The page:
I’ve been on a purging kick lately (if you follow me on Snapchat, you probably already realized that 😉 ). It started with my roommate (a.k.a. my sister) asking for more space for her things. It’s always a battle for more space when three sisters share a room I’m pretty sure. I’d been thinking about going through wardrobe anyways, so once she put the bug in my ear, I couldn’t shake it.
I decided to spend a Saturday “decluttering” as I like to call it. It was only a few months ago I went through all my clothes and got rid of a few bags full of stuff. But now that summer is mostly over, I’ve noticed there are many items I didn’t wear (or didn’t wear enough to merit keeping). I love reading about the minimalist movement (this, this, and this blog are some of my favorites) and am attempting to move in that direction with my material things.
Although I am not a super neat person, too much clutter can stress me out. If my desk is messy with papers everywhere, I have trouble focusing and getting work done until it is cleaned up.
And my clothes were getting too cluttered. So here’s what I did to significantly pare down and declutter my wardrobe:
1. Laid out ALL of my clothes (I included shoes, bags, and travel items in this too). It was tempting to just go draw by draw or to work on one section at a time. But by laying everything out, nothing was able to escape the purge. It also allowed me to see what items really didn’t match anything else or didn’t fit with my evolving style.
2. Blasted music. Jammed out to Fifth Harmony, MKTO, and Ariana Grande. I don’t care if you judge.
3. Poured a glass of wine. Party of one here.
4. Set up my “donate,” “toss,” and “keep” bins. If you have time and the right clothes to sell, I’ve heard that can be a great option to add too. I also added a few other categories: “back up” for duplicates of the same clothing article that I don’t need right now but don’t want to get rid of; “reuse” for items that I might be able to fix or make into something else; and “cold weather” for seasonal clothes.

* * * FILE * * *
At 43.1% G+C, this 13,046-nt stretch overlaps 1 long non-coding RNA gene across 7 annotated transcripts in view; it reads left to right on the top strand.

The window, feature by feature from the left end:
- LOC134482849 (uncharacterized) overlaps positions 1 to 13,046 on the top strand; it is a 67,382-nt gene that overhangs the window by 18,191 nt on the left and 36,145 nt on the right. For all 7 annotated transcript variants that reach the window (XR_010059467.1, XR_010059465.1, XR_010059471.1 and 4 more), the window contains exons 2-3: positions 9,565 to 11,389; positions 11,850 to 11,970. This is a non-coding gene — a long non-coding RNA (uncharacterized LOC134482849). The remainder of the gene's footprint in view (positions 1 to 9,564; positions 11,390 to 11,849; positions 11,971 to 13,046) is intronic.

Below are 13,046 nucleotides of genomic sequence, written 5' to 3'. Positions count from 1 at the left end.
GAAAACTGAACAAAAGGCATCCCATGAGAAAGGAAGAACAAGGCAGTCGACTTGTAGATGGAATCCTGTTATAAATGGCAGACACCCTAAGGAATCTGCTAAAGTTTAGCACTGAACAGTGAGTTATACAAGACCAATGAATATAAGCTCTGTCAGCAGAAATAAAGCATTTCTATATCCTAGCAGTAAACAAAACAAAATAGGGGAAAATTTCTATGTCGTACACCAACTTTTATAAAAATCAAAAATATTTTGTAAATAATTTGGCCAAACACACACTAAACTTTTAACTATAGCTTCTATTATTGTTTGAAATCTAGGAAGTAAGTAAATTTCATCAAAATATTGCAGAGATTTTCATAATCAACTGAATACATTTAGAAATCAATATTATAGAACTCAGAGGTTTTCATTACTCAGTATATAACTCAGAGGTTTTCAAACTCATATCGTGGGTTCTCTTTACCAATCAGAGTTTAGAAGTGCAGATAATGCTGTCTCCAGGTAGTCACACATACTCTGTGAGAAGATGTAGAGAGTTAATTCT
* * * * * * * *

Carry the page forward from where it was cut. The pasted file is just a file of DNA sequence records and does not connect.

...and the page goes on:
4. Started with the outliers. Staring at all of my things just sitting there was a little overwhelming. I was surprised by how much I still owned (even after cleaning out not all that long ago). To get me moving, I decided to go through my bags and travel gear first to ease into the process. There was less to go through, and I was able to build confidence in throwing things in the “donate” bag.
5. Went from easiest to hardest. After I finished the outlier categories, I picked the type of clothes I thought would be the most straight forward: pants and shorts. I don’t need 7 pairs of jeans (especially when I tend to always wear the same two or three pairs) — and that didn’t include any colored or athletic pants. What used to be two drawers of pants and shorts now all fit nicely into one 🙂
6. Mentally asked myself these questions for each item:
- Does this item fit me?
- Have I worn it in the past year?
- Does it fit my style?
If the answer was no to any of these, it went in the donate (or toss) pile.
7. Created a special occasion bin. I ran into an issue when I came to my business clothes. I rarely ever wear them as my office environment is more “start up causal” than business causal. But I never know when a business event will pop up or the occasion will call for something a little nicer than my typical office wear. So I put my business clothes in storage so they aren’t cluttering up my wardrobe, but I’ll have them when I need them.
8. Put questionable items in storage. There were a lot of things that I didn’t feel comfortable getting rid of yet, but wasn’t sure if I actually needed to keep them. They are clearly labeled in storage, and if I don’t miss them by the time the season to wear them is over, I can safely get rid of them without any doubts.
9. Put seasonal items in storage. I have a tendency to fit as much into my dresser and wardrobe as I can — it’ll be 90 degrees out and you can still find long sleeve shirts in my dresser. To avoid clutter, I put items I know I’m not going to wear or need for this season in storage. When the weather cools off, I’ll rotate out some of my summer-only items in exchange for cold weather clothes. I really don’t need four pairs of sweatpants right now — I’ll survive with just one for when my sister uses our AC to pretend we live in Antarctica.
10. Compared my tops to bottoms to help decide whether to keep or toss. I laid out my skirts and tops to get a visual idea of what matched with what. If I had a top or skirt that only matched one or two things (or in some cases, nothing), then chances are it went into the donate pile.
11. Made a “to buy” list. As I was sorting my clothes, if I found there were pieces I was missing or needed to replace, I kept track. Next time I’m shopping, I’ll know exactly what pieces I need (or would like, really), which will hopefully help prevent impulsive purchases.
12. Put everything back and reveled in the extra space. With a significantly lighter wardrobe, I was able to better organize my clothes. I cleaned out over 20 hangers and had an extra drawer and wardrobe shelf by the end of my purge. Instead of having to root through piles of clothes, I can see all my options, which will help avoid ignoring certain items just because I can’t see them.
Hopefully my sister is happy with her extra shelf now.
If you have any tips for cutting out clutter or cleaning out your wardrobe, let me know in the comments below!